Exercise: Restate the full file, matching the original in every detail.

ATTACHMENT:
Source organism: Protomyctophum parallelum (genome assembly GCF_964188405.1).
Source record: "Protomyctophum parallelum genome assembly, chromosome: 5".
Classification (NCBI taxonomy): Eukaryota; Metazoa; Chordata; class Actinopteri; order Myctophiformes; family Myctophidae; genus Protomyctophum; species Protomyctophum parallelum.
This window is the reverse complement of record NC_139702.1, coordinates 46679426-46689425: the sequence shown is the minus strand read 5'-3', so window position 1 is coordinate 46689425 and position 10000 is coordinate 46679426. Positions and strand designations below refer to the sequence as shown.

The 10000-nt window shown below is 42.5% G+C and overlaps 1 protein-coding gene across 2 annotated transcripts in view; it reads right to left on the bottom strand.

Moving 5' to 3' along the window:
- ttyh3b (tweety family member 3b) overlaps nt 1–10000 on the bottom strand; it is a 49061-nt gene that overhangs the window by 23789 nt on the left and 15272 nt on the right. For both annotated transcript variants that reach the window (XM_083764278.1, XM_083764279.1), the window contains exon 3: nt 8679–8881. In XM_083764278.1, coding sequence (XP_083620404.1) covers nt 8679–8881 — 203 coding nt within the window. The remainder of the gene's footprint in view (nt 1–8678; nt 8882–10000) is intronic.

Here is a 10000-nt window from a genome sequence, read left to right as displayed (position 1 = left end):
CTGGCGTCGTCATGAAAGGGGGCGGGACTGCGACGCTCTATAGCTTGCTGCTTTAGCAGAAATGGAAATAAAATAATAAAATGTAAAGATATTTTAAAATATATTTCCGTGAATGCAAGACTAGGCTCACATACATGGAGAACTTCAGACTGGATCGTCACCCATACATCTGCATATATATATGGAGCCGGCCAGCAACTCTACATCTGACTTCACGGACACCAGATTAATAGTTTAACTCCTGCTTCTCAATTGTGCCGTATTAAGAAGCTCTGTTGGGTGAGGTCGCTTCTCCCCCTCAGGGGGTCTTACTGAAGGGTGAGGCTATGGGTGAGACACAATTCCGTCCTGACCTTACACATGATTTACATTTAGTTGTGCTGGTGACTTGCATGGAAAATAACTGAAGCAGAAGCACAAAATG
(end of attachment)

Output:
Source organism: Protomyctophum parallelum (genome assembly GCF_964188405.1).
Source record: "Protomyctophum parallelum genome assembly, chromosome: 5".
Classification (NCBI taxonomy): Eukaryota; Metazoa; Chordata; class Actinopteri; order Myctophiformes; family Myctophidae; genus Protomyctophum; species Protomyctophum parallelum.
This window is the reverse complement of record NC_139702.1, coordinates 46679426-46689425: the sequence shown is the minus strand read 5'-3', so window position 1 is coordinate 46689425 and position 10000 is coordinate 46679426. Positions and strand designations below refer to the sequence as shown.

The 10000-nt window shown below is 42.5% G+C and overlaps 1 protein-coding gene across 2 annotated transcripts in view; it reads right to left on the bottom strand.

Moving 5' to 3' along the window:
- ttyh3b (tweety family member 3b) overlaps nt 1–10000 on the bottom strand; it is a 49061-nt gene that overhangs the window by 23789 nt on the left and 15272 nt on the right. For both annotated transcript variants that reach the window (XM_083764278.1, XM_083764279.1), the window contains exon 3: nt 8679–8881. In XM_083764278.1, coding sequence (XP_083620404.1) covers nt 8679–8881 — 203 coding nt within the window. The remainder of the gene's footprint in view (nt 1–8678; nt 8882–10000) is intronic.

Here is a 10000-nt window from a genome sequence, read left to right as displayed (position 1 = left end):
CTGGCGTCGTCATGAAAGGGGGCGGGACTGCGACGCTCTATAGCTTGCTGCTTTAGCAGAAATGGAAATAAAATAATAAAATGTAAAGATATTTTAAAATATATTTCCGTGAATGCAAGACTAGGCTCACATACATGGAGAACTTCAGACTGGATCGTCACCCATACATCTGCATATATATATGGAGCCGGCCAGCAACTCTACATCTGACTTCACGGACACCAGATTAATAGTTTAACTCCTGCTTCTCAATTGTGCCGTATTAAGAAGCTCTGTTGGGTGAGGTCGCTTCTCCCCCTCAGGGGGTCTTACTGAAGGGTGAGGCTATGGGTGAGACACAATTCCGTCCTGACCTTACACATGATTTACATTTAGTTGTGCTGGTGACTTGCATGGAAAATAACTGAAGCAGAAGCACAAAATG